Grace Wan, ‘18
Now into its second year, BHSEC Cleveland is among the newest members of the BHSEC community. Located in – you guessed it – Cleveland, Ohio, the institution has the same vision as its Manhattan counterpart: to provide an opportunity for rigorous college-level studies at an early age. Professor Walk, the BHSEC Manhattan Pen Pals coordinator, described the connection as being “unique and weird.” She stated, “The goal of BHSEC Pen Pals is to help students connect with other students who are a part of this grand experiment.”
The program was introduced last year by a BHSEC Manhattan student who was surprised to learn that there were multiple other BHSEC institutions. BHSEC Pen Pals made an appearance at the 2014 Club Fair, and soon curiosity spread from person to person, then the school. What were other BHSECs like?
The Pen Pals program pairs a BHSEC Cleveland student with a BHSEC Manhattan student, and the two exchange hand-written letters transported by traditional postal service. While the letters are currently being mailed between the two schools, the objective is to eventually allow the process to be self-run, with each pen pal able to send their letters directly to their respective partner. Having recently sent replies to the first letters of the year, pens pals from BHSEC Manhattan are expecting a batch of responses from Cleveland during the week of November 9th.
The process was not without its challenges; uncertainties and questions about the program arose. Which BHSEC institution would be a good match? Would snail mail prove to leave too large a gap between sending a letter and receiving one in return?
Despite the initial apprehension, BHSEC Cleveland responded to BHSEC Manhattan’s inquiry email with an equal amount of enthusiasm. The participants agreed that the delay in responses would only build suspense and excitement for each letter. Jessica Irimescu, a 10th grader and member of the program, commented, “Handwritten letters, in my opinion, are able to tell you more about a person than digital messages. You’re able to see this person’s writing style, there’s more emotion present, it allows for a real connection to form because people are actually putting effort into these, more effort than a message that’s been typed and emailed.”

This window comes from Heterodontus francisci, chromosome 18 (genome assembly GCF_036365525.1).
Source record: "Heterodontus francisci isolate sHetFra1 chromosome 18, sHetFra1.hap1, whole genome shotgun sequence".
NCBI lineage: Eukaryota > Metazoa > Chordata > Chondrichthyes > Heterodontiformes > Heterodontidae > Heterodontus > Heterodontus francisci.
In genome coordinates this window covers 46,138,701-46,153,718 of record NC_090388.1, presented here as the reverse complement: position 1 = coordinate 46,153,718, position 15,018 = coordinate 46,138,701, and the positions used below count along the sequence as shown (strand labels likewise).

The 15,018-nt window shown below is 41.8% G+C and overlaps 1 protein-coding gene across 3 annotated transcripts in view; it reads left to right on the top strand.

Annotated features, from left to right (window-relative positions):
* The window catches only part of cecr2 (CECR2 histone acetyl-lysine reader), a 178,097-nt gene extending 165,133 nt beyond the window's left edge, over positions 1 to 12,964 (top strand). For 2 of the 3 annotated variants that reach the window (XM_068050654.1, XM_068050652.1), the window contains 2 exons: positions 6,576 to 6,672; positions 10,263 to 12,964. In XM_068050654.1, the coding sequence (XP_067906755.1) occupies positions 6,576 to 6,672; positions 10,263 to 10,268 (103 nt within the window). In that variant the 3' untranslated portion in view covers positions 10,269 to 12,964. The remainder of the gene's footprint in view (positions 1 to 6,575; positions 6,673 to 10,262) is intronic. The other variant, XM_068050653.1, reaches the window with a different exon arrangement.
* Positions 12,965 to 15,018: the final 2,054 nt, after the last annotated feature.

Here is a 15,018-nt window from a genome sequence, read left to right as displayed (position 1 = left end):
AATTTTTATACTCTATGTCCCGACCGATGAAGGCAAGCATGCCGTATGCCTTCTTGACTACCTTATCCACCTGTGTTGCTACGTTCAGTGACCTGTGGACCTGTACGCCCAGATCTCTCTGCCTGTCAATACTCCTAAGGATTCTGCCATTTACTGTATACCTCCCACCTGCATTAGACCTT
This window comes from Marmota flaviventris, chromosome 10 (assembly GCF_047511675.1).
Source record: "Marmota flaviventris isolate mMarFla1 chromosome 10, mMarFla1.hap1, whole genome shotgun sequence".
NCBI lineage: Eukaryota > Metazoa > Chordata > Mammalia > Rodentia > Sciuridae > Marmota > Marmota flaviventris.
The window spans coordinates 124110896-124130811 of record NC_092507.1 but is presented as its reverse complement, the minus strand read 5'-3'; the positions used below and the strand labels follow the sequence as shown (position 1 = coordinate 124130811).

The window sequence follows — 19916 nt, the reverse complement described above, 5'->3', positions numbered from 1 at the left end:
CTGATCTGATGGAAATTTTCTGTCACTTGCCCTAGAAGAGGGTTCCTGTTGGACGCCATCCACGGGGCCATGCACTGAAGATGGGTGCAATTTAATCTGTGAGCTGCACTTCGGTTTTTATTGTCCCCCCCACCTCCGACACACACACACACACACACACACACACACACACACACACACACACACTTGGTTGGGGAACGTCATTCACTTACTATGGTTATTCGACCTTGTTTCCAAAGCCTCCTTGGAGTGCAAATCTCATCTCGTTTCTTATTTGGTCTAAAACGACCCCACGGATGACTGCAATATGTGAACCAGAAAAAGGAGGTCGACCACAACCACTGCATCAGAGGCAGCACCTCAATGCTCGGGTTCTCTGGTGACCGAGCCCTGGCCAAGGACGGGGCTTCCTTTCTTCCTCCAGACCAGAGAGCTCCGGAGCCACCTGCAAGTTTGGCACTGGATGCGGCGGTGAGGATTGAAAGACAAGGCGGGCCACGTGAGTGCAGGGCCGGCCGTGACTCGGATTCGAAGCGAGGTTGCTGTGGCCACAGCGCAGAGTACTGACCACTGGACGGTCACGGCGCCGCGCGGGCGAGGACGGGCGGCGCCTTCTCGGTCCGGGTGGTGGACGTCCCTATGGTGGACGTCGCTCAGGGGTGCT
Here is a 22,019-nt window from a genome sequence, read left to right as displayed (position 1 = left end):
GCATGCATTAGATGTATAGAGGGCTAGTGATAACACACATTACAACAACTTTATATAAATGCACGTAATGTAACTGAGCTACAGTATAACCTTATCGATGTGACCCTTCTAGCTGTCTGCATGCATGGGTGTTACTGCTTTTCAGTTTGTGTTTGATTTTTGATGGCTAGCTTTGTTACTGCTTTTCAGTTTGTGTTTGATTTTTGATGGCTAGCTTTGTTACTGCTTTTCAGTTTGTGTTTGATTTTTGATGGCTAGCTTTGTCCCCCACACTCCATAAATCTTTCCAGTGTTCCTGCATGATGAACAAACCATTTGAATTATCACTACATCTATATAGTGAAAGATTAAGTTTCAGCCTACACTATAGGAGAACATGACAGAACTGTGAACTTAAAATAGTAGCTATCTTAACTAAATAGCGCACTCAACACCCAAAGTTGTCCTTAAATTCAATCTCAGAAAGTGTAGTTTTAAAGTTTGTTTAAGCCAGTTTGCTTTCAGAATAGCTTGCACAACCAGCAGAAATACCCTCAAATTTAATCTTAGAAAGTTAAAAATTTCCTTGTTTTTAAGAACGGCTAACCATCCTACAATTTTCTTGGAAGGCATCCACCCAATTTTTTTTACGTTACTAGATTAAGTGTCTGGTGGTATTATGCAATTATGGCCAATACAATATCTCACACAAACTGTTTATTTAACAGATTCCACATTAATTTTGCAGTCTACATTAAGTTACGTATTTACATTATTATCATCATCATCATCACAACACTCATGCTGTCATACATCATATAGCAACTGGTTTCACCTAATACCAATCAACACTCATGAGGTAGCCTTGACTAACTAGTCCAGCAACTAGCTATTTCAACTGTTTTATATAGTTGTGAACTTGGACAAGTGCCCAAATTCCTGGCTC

In the program’s first year, the initial batch of letters was sent by a group of hopeful BHSEC Manhattan students. With the process of sending and receiving letters being uncommon for most, the process met a few setbacks on its first attempt. The program was brought back for the 2015-2016 school year, this time with an inquiry from BHSEC Cleveland. Once received, letters were quickly claimed, and responses were soon sent out. Finding a match for every student who wanted a pen pal proved to be a tricky task, as there was an unequal number of students who wished to sign up for the program. While there is currently a waiting list of approximately five people for a pen pal, Professor Walk encourages anyone who wishes to contact other BHSEC institutions – for example, BHSEC New Orleans or the newly opened BHSEC Baltimore – to speak to her about a plan of action.
Having already completed an exchange from Cleveland to Manhattan and back to Cleveland, the current program is on its way to becoming a tradition in the BHSEC community.